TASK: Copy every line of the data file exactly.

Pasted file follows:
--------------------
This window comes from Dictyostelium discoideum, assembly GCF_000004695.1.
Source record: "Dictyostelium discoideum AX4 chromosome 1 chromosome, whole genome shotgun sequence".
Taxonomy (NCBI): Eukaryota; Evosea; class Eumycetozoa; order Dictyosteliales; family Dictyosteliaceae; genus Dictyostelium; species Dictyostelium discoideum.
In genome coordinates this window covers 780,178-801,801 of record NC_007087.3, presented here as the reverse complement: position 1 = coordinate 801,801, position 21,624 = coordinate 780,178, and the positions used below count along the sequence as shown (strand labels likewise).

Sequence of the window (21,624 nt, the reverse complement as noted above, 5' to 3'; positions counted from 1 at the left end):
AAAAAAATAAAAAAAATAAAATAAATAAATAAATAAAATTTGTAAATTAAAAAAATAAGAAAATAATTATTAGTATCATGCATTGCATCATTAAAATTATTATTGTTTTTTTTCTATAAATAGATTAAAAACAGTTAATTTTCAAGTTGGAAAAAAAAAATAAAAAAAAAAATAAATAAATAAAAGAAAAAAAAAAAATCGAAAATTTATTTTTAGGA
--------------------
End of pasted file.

This window comes from Dictyostelium discoideum, assembly GCF_000004695.1.
Source record: "Dictyostelium discoideum AX4 chromosome 1 chromosome, whole genome shotgun sequence".
Taxonomy (NCBI): Eukaryota; Evosea; class Eumycetozoa; order Dictyosteliales; family Dictyosteliaceae; genus Dictyostelium; species Dictyostelium discoideum.
In genome coordinates this window covers 780,178-801,801 of record NC_007087.3, presented here as the reverse complement: position 1 = coordinate 801,801, position 21,624 = coordinate 780,178, and the positions used below count along the sequence as shown (strand labels likewise).

Sequence of the window (21,624 nt, the reverse complement as noted above, 5' to 3'; positions counted from 1 at the left end):
AAAAAAATAAAAAAAATAAAATAAATAAATAAATAAAATTTGTAAATTAAAAAAATAAGAAAATAATTATTAGTATCATGCATTGCATCATTAAAATTATTATTGTTTTTTTTCTATAAATAGATTAAAAACAGTTAATTTTCAAGTTGGAAAAAAAAAATAAAAAAAAAAATAAATAAATAAAAGAAAAAAAAAAAATCGAAAATTTATTTTTAGGA